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Nassau, Suffolk sales tax revenue double expectations, analysts say

Maurice Chalmers, director of the Independent Office of

Maurice Chalmers, director of the Independent Office of Legislative Budget Review, speaks to Nassau County legislators in Mineola on Oct. 20, 2014. Credit: Steve Pfost

Sales tax collections in Nassau and Suffolk are up nearly double expectations for the first half of this year, reflecting positive economic growth on Long Island, according to financial analysts for both counties.

Suffolk has collected $631 million in sales tax revenue so far this year, a 5.4 percent increase over the same period last year, said Eric Naughton, county budget director.

Nassau brought in $532 million in sales taxes through May, a 4.4 percent increase over the same period last year, Maurice Chalmers, director of the county legislature’s budget review office, reported in a memo to legislators.

Both Naughton and Chalmers cited Long Island’s strong economy for the growth in sales taxes.

Naughton said Suffolk had budgeted a 3 percent sales tax increase this year. “Right now we’re comfortable saying that we should get 4 percent, and after analyzing some of the data, we may increase it a little more.”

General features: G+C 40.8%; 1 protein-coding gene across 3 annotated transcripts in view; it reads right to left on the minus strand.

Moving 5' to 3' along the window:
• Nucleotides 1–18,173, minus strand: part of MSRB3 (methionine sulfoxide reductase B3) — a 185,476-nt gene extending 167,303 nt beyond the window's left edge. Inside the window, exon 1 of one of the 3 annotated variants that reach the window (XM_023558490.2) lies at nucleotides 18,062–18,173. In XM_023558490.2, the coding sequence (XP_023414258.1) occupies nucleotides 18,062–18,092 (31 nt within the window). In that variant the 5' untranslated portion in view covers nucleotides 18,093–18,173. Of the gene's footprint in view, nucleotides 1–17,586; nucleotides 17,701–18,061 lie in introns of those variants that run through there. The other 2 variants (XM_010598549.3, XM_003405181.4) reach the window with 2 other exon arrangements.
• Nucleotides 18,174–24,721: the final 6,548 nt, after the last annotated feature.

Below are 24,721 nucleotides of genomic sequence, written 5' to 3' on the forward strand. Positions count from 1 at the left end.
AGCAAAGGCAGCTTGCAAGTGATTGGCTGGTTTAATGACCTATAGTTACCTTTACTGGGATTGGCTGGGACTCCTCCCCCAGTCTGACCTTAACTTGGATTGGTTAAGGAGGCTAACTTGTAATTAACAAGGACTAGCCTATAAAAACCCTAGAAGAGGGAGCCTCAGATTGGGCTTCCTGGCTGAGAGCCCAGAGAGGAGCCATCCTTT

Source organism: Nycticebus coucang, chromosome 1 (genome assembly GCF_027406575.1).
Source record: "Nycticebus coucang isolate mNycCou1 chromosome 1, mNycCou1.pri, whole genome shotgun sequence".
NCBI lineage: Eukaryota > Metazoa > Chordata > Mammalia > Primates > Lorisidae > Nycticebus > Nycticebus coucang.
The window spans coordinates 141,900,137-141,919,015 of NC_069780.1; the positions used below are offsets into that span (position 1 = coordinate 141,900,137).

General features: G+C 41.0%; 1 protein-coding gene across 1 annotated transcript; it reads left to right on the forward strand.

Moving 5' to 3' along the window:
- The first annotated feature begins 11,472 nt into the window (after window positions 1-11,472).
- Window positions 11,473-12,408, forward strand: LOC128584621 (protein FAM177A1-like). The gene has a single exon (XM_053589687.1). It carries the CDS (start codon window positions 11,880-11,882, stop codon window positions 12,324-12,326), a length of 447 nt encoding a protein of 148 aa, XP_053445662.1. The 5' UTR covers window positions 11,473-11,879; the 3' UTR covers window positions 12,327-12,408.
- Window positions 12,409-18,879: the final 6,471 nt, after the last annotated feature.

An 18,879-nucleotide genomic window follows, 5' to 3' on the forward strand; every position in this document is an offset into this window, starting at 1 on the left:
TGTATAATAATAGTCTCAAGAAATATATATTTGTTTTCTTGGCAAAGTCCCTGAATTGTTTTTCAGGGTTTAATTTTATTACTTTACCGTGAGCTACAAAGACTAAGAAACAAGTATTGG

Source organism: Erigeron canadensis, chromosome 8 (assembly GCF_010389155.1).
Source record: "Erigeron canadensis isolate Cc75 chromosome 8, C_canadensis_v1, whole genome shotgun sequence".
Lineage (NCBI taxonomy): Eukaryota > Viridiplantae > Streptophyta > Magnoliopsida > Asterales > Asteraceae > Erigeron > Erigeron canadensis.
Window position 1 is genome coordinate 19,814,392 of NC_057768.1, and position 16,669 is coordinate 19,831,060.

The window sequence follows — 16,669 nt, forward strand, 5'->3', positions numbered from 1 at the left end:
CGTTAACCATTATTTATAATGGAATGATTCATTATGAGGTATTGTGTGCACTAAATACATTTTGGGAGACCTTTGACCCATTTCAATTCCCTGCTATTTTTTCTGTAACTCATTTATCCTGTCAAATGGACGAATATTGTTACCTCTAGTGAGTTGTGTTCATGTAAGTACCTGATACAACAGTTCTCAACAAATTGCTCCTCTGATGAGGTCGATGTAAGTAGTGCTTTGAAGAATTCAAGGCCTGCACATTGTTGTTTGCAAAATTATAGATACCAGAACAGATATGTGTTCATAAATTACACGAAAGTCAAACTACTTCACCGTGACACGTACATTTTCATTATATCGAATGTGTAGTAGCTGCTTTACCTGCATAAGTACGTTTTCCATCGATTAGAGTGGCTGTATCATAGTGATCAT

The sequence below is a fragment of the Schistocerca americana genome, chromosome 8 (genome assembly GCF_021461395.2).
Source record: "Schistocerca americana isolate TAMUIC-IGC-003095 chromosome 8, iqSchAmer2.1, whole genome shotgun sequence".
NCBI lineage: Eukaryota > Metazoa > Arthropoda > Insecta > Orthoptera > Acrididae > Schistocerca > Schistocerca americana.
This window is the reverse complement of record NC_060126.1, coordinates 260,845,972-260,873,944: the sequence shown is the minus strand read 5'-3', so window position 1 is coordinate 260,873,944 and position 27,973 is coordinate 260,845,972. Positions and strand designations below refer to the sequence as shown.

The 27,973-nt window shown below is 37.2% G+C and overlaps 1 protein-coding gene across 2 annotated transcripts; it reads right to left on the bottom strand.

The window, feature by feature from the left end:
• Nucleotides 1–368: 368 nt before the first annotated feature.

In Nassau, Chalmers said even if sales tax revenue remained stagnant for the rest of the year, the county would still see a $2.2 million surplus. If sales taxes grow an expected 2.5 percent, Nassau would realize an $18.6 million surplus, he said. However, accounting restrictions would prevent the county from using $7.6 million of the surplus until 2019.

Chalmers’ memo said, “A review of current local economic indicators reveals support for continued positive economic growth.” It cites a near-record unemployment rate of 3.4 percent in Nassau; a 6 percent increase in construction jobs on Long Island; an increase in national retail sales of 0.8 percent and a 2.3 percent increase in regional consumer prices through May.

Naughton noted higher gas prices also boost sales taxes while unemployment in Suffolk was 3.6 percent in May, compared with 4.2 percent a year earlier.

Nassau County Executive Laura Curran said in a statement: “It’s encouraging to see higher-than-expected sales tax revenue. I will continue to move forward with my economic development vision and reform the broken assessment system to get our financial house in order.”


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